My curtained sleep provides the creatures of the night free range for all manner of comings and goings. Small festive gatherings of much rejoicing and regaling as fuzzy butts dance and twirl and feast. They laugh and mock the stupid giant hairless ape inside that cave-thing as he snorts and farts. His slumber filled with naive and peaceful dreams. For these night beasts know what the stupid ape-thing will discover in the morning. That tonight is for them.
Tonight they will feast.
My fish had dreams as well. They dreamed of crunchy bits floating on the waters surface, jostling about from the steady cascade of well manicured waterfalls. They dreamed about the next days activities. Like, “let’s all go swim over there now. I think there may be a crunchy bit over there that we missed when we were there five minutes ago”.
I’ve once been told by an old wizened sailor that fish never truly sleep; that they always keep moving. That sailor was eaten by a shark and is now shark poop. Should’ve heeded his own advice that dark and stormy night off of the Southern coast of Africa. So it goes.
Regardless of Old Stumpy McStinktrout and his unfortunate skinny dipping episode, these fish had dreams! And now they are poop. The poop of the night beasts. So it goes.
“The best–laid schemes o‘ mice an ‘men. Gang aft agley”
-Robert Burns 1785
How appropriate that the above excerpt from the poem To a Mouse, on Turning up Her Nest with a Plough was written by a farmer while he was still holding the plough. He had just destroyed a mouse’s home right before the winter. You may recognize it from the wonderful Steinbeck novel, Of Mice and Men. Basically it translates as the best laid schemes of mice and men often go awry. And so it goes for me.
I don’t know how you like to spend your Sunday mornings, but I really enjoy eating crow. At least I seem to really like doing so because I do it so often. My hindsight is that of an eagle with laser vision surgery but my foresight amounts to something resembling Ray Charles with dark shades in a dark cave. At night.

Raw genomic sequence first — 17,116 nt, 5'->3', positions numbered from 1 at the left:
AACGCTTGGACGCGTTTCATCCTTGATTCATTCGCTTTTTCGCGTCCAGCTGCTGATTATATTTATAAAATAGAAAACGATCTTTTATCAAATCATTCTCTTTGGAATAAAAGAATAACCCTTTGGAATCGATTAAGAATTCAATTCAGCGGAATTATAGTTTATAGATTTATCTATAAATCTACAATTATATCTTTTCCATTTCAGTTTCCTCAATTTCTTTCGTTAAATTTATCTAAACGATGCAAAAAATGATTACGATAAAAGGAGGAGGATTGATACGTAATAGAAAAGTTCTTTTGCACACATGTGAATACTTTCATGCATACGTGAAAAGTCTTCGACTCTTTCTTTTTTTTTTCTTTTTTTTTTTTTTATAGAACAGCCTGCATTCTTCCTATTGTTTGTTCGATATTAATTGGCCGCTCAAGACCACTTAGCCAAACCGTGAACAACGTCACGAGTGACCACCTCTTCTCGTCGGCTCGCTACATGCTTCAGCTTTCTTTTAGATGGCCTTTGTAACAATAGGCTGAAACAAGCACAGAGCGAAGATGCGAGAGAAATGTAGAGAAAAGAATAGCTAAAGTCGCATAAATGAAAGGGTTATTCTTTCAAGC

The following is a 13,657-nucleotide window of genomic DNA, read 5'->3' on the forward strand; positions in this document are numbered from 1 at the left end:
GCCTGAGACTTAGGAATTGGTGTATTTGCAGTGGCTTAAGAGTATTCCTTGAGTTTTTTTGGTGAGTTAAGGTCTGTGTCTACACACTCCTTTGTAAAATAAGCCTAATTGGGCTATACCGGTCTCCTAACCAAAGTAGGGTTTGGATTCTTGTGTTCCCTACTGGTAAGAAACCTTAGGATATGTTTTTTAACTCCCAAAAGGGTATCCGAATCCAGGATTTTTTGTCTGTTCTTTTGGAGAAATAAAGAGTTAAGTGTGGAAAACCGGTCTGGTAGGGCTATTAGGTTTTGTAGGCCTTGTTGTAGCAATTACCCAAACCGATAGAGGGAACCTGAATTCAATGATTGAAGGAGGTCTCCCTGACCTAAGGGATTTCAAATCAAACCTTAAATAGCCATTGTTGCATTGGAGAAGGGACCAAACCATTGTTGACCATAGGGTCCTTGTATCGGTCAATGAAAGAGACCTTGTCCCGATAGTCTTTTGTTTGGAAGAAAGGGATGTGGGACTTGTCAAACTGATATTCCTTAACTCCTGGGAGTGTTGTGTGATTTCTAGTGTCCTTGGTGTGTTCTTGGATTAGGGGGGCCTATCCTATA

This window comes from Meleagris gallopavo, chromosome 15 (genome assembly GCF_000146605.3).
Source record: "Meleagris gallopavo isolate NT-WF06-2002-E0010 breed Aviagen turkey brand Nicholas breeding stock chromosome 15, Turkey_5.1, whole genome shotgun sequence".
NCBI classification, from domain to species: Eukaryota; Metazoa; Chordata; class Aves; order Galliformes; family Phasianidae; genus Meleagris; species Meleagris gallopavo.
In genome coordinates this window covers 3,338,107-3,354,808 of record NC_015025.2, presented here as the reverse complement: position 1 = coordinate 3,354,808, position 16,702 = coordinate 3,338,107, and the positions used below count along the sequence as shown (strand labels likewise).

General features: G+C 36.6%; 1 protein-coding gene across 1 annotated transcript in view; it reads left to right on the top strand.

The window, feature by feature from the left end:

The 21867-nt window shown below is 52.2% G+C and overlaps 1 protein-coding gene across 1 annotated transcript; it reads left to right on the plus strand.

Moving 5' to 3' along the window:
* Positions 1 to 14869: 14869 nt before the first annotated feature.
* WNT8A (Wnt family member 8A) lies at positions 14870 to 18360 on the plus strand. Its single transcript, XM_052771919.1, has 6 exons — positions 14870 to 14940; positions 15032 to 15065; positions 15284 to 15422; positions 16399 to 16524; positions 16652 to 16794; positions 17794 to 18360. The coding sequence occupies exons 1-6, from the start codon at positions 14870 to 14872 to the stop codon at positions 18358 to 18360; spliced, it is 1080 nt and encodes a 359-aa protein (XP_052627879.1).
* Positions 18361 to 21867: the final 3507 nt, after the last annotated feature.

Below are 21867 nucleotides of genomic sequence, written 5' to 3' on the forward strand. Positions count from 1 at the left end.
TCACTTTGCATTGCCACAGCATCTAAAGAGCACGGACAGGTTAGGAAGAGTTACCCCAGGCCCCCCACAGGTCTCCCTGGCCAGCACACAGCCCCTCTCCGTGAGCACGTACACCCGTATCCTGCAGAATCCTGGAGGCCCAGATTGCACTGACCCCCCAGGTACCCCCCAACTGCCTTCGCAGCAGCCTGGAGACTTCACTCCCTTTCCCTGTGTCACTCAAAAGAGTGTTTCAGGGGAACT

Apparently I really really really enjoy spending countless hours on back-breaking landscaping efforts only to have them come back and bite me in the ass. Good exercise, terrible gardening. Does life grade on a curve? I hope so because I’m bordering on the fail side of pass/fail. I need to remind myself that having additional chromosomes is not a bonus, but a hindrance.
My water feature has quickly become THE most annoying landscaping feature in the known universe. I’d rather try to terraform Mars with nothing but rusty scuba gear and a bag of cow shit than spend any more time with that beautiful beast. I’d probably have more success.
By the way, did you know that the movie The Martian was based on me? A goofy white guy in a foreign neighborhood trying to grow some food. It’s a metaphor for Mind Your Dirt. Do you think I saw a penny of the box office cash? No. No I did not.
So here’s what I had to wrestle with on this chilly Sunday morning. The invasion of the roots from my willow tree that continuously sneak into my water feature.